27 Février 2016
February 27, 2016
An ex-NPO executive accused of making false claims for nuclear crisis compensation has testified in his trial that someone inside Tokyo Electric Power Co. (TEPCO) provided instructions on how to make the claims, it has been learned.
Kazuaki Shindo, a 44-year-old former senior executive at Nakano Ward, Tokyo-based NPO "Higashinihon Daishinsai Genshiryoku Saigaito Hisaisha Shien Kyokai" (support association for victims of the Great East Japan Earthquake and nuclear disaster), made the statement at the Tokyo District Court on Jan. 25. Shindo is on trial for allegedly conspiring with an event management company in Fukushima Prefecture around April 2012 to extract about 12 million yen in compensation from TEPCO through a false claim for sales lost due to the nuclear disaster.
The NPO is accused of acting as a compensation claim agent for companies posing as victims of the nuclear disaster. Hiroshi Murata, 57, another former senior official of the NPO who was arrested and indicted with Shindo, was given a nine-year prison sentence on Feb. 15.
Shindo testified he was told by Murata, "If (the TEPCO employee) checks your documents and you then submit a perfect application, your claim will go smoothly."
According to Shindo's testimony, the TEPCO employee was a friend of Murata's, and he taught Shindo how to fill in the compensation claim forms. Shindo said that when a false claim was paid out, the NPO would give the insider a cut.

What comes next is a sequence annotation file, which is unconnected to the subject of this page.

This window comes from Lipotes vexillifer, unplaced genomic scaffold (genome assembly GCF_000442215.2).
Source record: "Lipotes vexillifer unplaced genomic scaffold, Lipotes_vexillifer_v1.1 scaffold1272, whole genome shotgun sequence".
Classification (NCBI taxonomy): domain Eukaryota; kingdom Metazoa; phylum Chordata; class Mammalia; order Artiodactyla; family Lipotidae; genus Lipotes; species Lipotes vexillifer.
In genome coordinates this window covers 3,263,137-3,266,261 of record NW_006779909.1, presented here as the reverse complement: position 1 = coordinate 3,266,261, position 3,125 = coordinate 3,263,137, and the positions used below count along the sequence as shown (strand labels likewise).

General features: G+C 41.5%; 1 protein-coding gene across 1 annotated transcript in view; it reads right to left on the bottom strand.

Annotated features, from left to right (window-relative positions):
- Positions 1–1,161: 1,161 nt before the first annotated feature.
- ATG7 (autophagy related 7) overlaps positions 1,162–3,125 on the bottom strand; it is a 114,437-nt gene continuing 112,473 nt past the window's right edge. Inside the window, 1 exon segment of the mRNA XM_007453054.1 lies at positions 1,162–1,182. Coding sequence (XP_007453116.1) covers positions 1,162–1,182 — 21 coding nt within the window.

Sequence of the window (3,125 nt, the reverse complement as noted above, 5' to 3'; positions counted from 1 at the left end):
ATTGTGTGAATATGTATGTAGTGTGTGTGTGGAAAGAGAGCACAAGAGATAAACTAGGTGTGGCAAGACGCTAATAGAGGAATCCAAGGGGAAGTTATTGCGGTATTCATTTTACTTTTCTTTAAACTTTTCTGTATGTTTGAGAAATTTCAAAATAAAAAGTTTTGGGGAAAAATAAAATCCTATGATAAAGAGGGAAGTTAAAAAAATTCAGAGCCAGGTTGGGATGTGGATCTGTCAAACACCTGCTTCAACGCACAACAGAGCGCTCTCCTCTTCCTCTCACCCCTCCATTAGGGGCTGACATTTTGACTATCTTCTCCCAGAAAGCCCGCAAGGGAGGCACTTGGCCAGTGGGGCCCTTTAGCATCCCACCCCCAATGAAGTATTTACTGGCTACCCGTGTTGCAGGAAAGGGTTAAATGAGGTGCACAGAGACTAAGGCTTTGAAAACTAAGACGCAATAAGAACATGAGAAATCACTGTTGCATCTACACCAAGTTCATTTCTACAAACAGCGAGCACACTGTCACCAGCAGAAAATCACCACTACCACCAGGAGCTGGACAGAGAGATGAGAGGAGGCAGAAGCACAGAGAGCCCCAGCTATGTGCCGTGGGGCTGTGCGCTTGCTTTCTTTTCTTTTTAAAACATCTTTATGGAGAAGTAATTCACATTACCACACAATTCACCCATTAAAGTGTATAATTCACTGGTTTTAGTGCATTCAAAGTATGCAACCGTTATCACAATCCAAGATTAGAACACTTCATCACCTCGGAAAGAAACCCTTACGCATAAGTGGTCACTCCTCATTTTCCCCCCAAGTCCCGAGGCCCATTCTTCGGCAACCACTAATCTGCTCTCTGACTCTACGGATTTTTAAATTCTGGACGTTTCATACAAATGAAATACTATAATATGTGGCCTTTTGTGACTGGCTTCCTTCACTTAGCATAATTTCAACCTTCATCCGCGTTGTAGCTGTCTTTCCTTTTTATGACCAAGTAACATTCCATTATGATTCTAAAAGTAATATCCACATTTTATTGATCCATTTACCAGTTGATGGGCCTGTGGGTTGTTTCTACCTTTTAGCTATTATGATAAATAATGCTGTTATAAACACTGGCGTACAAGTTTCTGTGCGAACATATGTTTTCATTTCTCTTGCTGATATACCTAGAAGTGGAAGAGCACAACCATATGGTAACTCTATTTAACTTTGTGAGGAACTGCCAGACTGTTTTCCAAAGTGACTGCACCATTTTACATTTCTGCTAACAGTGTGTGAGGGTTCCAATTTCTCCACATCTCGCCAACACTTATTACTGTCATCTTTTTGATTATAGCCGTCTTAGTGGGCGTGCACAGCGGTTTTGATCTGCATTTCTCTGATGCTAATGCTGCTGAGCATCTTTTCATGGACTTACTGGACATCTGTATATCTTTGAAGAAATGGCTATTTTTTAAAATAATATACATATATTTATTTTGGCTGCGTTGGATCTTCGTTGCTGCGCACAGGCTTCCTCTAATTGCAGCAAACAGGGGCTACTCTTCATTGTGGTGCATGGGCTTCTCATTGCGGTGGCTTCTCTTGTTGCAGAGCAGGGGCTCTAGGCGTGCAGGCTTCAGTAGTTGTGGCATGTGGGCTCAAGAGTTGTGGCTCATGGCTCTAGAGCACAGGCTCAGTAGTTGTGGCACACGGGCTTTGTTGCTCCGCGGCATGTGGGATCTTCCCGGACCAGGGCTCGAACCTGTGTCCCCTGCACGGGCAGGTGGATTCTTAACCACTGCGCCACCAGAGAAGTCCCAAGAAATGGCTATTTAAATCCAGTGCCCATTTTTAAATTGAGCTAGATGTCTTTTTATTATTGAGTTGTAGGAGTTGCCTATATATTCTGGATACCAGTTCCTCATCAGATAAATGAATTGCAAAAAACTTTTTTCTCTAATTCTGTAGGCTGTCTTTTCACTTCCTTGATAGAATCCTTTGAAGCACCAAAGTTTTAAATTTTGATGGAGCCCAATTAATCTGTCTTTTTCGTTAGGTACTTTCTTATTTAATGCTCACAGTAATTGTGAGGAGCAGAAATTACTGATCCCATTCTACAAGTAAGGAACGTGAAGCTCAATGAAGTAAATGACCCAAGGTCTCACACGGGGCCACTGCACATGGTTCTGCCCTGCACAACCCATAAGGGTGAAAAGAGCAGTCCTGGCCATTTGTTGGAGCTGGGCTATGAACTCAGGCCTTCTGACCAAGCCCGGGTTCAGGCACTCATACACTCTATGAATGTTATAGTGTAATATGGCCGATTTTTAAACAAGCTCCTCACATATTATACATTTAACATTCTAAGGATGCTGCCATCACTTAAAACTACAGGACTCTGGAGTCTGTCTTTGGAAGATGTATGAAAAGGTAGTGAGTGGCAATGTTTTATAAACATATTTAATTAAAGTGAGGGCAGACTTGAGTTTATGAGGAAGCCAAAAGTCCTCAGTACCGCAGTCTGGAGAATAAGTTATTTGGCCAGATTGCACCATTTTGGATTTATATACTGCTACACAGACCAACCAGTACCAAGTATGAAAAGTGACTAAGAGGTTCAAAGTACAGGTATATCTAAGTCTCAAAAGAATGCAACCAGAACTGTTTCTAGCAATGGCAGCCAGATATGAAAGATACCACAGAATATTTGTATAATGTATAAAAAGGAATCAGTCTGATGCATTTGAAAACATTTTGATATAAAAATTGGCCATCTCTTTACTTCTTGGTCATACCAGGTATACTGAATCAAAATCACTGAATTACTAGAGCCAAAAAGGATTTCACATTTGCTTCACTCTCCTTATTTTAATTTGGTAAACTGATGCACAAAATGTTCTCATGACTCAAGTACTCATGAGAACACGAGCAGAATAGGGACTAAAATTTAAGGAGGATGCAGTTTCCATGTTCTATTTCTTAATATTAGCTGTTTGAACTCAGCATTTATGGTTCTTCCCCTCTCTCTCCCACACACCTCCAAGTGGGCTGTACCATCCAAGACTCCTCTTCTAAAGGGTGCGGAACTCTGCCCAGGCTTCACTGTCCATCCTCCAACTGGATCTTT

Shindo provided specific examples of the advice given to him by the employee, such as, "Subcontractor companies should apply for compensation individually." He also said there was at least one case where the NPO paid the insider a 5 percent cut of the compensation money. When a prosecutor asked, "What was the payment for?" Shindo said, "I think it was for the information provided and the quality of the instructions."
At the trial, the TEPCO employee was referred to only by the pseudonym "Yamazaki." Shindo said he had not met Yamazaki in person, and that he was told by Murata that Yamazaki joined the scam because, due to personal matters, his salary alone was insufficient. He also said that he gave Yamazaki's mobile phone number to investigators.
Shindo's lawyer told the Mainichi Shimbun, "The insider must have existed. The claims actually went through, and unless (the insider) was someone of significant standing, they could not have pulled this off."
A representative for TEPCO's public relations office said, "We reserve comment on individual testimony, but we will cooperate earnestly with the authorities."